Keywords: productivity, firm dynamics, reallocation, market power.
    JEL: D24 O47 L16
    Date: 2019–12
  7. By: Caravella, Serenella; Crespi, Francesco; Guarascio, Dario; Tubiana, Matteo
    Abstract: The present paper explores the demand-pull effect of distinct demand sources (i.e. households and retailers, other firms and public sector) on Italian companies’ growth patterns. Data relies on the PEC (Indagine sulle Professioni e le Competenze) survey carried out by the Institute for Public Policy Analysis (INAPP), which provides a rich set of information on a representative sample of Italian companies (~32.000) observed during the years 2012, 2014 and 2017. In particular, we investigate if and to what extent firm-level growth profiles are linked to the prevalent source of the demand flows that such firms face. The analysis contextually accounts for the role played by technological and knowledge-related heterogeneities in shaping the growth pattern-demand type relationship. The empirical analysis shows that the demand-pull effect on firms’ growth is heterogeneous across different types of demand sources and that the ability to seize the growth-related chances provided by distinct demand conditions is contingent on firms’ specific knowledge profiles.
    Keywords: firms,growth,demand-pull,innovation
    JEL: L1 L21 L22 L25
    Date: 2020
  8. By: Andrés Rodríguez-Pose; Roberto Ganau
    Abstract: Europe has witnessed a considerable labour productivity slowdown in recent decades. Many potential explanations have been put forward to try to address this so-called productivity ‘puzzle’. However, how the quality of local institutions influences labour productivity in different parts of Europe has been, so far, overlooked by the literature. This paper addresses this gap in our knowledge by evaluating how the quality of local institutions affects changes in labour productivity at a regional level, across 248 European regions during the period between 2003 and 2015. The results indicate that institutional quality plays a crucial role in determining different regional labour productivity trajectories. This role is both direct – as improvements in institutional quality have a substantial impact on productivity growth – as well as indirect – as the returns of investments in human capital and local innovative capacity rise significantly as the quality of government increases.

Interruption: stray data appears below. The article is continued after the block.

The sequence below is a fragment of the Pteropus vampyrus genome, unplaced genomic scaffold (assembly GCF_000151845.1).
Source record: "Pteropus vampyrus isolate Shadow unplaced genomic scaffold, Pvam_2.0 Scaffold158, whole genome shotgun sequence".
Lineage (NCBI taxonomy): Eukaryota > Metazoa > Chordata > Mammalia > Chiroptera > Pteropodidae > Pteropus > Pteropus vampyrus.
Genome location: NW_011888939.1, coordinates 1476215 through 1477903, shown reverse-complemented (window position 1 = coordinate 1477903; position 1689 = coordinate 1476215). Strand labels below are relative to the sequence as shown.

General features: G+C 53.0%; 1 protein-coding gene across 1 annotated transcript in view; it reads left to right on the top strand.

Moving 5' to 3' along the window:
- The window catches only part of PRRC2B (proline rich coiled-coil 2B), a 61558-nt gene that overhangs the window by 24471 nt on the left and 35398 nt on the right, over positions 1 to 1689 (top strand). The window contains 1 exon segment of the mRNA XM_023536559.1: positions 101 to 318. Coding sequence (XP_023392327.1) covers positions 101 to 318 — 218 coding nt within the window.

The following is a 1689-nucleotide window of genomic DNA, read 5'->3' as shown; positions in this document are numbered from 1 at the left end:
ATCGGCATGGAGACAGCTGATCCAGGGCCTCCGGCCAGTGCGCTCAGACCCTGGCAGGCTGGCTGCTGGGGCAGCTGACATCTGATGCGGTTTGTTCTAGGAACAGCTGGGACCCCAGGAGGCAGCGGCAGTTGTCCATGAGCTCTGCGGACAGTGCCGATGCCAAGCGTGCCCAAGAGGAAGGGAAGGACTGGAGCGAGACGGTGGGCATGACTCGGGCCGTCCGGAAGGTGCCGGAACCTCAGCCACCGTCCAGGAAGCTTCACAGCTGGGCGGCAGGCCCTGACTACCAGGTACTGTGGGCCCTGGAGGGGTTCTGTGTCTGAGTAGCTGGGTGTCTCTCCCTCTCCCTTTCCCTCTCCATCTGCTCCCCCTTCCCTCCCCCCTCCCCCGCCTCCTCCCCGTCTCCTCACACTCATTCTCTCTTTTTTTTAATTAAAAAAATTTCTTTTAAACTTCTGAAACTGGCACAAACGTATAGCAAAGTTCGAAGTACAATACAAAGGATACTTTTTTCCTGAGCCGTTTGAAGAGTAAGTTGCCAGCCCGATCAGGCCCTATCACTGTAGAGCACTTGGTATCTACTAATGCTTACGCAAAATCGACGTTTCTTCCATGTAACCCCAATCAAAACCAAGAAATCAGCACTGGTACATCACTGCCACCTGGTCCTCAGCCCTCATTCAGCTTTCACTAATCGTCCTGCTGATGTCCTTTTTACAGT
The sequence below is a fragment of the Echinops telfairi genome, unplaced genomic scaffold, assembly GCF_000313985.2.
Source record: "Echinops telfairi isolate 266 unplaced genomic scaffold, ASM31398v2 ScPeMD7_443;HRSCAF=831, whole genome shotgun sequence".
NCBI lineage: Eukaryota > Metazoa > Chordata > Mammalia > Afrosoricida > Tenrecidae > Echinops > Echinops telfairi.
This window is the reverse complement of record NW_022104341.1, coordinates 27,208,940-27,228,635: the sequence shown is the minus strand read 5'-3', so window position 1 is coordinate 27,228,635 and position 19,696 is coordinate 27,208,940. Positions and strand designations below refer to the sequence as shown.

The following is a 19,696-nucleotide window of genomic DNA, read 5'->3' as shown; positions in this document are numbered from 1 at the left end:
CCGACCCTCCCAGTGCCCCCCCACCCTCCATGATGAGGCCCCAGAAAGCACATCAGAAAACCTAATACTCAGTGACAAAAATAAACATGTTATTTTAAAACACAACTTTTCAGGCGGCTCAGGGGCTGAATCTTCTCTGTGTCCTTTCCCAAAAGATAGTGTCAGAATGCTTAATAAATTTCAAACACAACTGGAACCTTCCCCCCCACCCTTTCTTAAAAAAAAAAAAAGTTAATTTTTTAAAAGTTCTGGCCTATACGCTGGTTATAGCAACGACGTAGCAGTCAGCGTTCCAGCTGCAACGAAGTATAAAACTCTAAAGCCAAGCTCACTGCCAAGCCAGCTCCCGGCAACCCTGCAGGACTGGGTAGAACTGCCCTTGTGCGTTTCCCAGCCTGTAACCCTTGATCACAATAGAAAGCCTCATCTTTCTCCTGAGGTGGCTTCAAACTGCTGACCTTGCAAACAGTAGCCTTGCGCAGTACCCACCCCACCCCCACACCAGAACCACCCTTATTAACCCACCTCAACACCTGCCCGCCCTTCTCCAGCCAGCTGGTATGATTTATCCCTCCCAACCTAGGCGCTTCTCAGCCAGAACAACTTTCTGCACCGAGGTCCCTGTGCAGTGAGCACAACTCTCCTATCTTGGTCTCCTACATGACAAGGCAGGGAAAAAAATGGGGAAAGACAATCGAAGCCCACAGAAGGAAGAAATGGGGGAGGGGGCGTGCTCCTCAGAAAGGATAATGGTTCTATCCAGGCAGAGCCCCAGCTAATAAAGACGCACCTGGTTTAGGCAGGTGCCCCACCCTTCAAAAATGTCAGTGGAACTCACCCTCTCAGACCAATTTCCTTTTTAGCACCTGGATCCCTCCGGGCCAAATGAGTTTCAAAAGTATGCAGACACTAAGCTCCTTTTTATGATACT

JEL: E24 J24 O47 R11
    Date: 2019–10
  9. By: Steven Bond-Smith (Bankwest Curtin Economic Centre, Curtin University); Philip McCann (Faculty of Spatial Sciences, University of Groningen)
    Abstract: This article builds an understanding of regional innovation specialization by developing a multi-sector model with endogenous growth through quality improving innovations and spillovers from related technologies. The model provides an approach to incorporate the relatedness literature within the mainstream theoretical frameworks of endogenous growth and economic geography. Each firm’s technology sector and the location of other firms play a role in each firm’s ability to improve its own technology. As a result, firms prefer to co-locate in technologically compatible clusters. Without relying on scale assumptions, the model for the first time coherently links related variety knowledge spillovers to mainstream urban economic frameworks and demonstrates that clustering is possible in both core and peripheral areas.
    Keywords: Innovation; endogenous growth; knowledge spillovers; relatedness; clusters
    JEL: R11 O41
    Date: 2019–09
  10. By: Loren Brandt; Gueorgui Kambourov; Kjetil Storesletten
    Abstract: Labor productivity in manufacturing differs starkly across regions in China. We document that productivity, wages, and start-up rates of non-state firms have nevertheless experienced rapid regional convergence after 1995. To analyze these patterns, we construct a Hopenhayn (1992) model that incorporates location-specific capital wedges, output wedges, and entry barriers. Using Chinese Industry Census data we estimate these wedges and examine their role in explaining differences in performance and growth across prefectures. Entry barriers explain most of the differences. We investigate the empirical covariates of these entry barriers and find that barriers are causally related to the size of the state sector
    Keywords: Chinese economic growth; SOEs; firm entry; entry barriers; capital wedges; output wedges; SOE reform.
    JEL: O11 O14 O16 O40 O53 P25 R13 D22 D24 E24
    Date: 2020–01–05